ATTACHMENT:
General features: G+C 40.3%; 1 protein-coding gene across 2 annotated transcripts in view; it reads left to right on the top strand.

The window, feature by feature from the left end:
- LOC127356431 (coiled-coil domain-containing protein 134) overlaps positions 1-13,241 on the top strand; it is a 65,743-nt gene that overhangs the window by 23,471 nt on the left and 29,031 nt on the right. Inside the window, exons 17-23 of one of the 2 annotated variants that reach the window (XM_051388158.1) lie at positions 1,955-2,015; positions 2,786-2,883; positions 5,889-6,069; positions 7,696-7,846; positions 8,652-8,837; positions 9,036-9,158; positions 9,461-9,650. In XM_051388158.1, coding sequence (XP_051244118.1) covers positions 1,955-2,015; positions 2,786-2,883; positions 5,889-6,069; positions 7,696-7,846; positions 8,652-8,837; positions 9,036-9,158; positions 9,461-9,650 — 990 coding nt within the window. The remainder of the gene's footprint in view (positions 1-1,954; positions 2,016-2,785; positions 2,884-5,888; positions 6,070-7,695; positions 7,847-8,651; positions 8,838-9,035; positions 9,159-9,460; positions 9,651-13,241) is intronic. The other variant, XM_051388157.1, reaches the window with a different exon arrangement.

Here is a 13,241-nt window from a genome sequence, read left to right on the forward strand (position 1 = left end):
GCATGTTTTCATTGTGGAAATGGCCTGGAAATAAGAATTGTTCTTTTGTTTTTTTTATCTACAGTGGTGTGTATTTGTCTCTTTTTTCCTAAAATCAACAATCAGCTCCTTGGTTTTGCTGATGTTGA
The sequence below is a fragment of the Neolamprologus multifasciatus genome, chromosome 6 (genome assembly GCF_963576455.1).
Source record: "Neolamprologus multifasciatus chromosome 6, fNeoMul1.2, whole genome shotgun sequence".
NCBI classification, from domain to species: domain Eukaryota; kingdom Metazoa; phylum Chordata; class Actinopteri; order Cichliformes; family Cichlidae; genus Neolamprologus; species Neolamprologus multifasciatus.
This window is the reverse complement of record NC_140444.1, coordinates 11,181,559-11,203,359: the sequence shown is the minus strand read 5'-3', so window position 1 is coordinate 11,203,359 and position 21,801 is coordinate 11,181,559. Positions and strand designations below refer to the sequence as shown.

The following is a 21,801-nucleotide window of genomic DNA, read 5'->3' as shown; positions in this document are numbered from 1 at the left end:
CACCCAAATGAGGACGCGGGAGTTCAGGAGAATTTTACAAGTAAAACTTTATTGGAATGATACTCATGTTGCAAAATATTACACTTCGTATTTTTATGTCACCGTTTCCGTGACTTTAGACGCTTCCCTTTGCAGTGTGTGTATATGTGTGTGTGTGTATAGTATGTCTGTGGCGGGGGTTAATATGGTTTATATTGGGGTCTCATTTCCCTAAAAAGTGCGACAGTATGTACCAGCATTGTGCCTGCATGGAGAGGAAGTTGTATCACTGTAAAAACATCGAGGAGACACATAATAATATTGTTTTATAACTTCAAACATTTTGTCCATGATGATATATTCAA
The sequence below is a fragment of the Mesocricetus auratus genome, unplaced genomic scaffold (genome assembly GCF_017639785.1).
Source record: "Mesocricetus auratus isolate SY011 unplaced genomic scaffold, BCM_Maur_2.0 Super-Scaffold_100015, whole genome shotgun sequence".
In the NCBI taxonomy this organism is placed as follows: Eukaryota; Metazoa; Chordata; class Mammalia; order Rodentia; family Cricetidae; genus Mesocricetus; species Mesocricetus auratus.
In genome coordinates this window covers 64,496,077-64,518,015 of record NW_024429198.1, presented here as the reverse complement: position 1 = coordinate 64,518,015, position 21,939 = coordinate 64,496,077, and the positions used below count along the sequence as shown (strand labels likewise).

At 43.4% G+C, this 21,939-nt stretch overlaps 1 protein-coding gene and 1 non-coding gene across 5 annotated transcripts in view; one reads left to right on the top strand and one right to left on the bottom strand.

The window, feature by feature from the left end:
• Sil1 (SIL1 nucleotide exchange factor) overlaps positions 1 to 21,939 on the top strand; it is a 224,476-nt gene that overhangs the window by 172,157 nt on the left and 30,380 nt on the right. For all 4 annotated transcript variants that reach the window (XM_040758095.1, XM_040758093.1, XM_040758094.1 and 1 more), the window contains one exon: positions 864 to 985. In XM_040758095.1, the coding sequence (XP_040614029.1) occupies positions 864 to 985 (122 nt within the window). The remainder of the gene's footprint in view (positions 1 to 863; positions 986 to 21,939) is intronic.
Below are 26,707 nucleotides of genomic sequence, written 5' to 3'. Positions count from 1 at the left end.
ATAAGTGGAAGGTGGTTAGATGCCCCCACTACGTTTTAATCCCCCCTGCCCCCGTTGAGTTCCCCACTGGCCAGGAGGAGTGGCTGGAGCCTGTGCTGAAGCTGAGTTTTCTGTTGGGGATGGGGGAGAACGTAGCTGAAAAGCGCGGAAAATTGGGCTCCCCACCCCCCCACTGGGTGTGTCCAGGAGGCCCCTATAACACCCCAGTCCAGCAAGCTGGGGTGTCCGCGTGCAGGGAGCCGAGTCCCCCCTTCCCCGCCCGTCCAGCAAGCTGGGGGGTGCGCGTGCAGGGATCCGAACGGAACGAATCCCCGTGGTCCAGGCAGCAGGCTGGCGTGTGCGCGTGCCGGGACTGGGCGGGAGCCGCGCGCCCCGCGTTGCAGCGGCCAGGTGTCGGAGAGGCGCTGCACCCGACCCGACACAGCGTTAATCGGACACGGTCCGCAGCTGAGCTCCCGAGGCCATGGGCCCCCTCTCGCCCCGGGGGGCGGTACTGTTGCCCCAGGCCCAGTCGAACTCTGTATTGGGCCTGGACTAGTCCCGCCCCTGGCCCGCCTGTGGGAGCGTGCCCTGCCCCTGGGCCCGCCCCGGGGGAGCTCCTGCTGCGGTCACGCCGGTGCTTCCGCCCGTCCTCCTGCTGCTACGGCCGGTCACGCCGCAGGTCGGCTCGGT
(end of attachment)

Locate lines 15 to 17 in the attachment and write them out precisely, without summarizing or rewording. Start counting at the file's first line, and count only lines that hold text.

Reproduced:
In genome coordinates this window covers 64,496,077-64,518,015 of record NW_024429198.1, presented here as the reverse complement: position 1 = coordinate 64,518,015, position 21,939 = coordinate 64,496,077, and the positions used below count along the sequence as shown (strand labels likewise).

At 43.4% G+C, this 21,939-nt stretch overlaps 1 protein-coding gene and 1 non-coding gene across 5 annotated transcripts in view; one reads left to right on the top strand and one right to left on the bottom strand.

The window, feature by feature from the left end: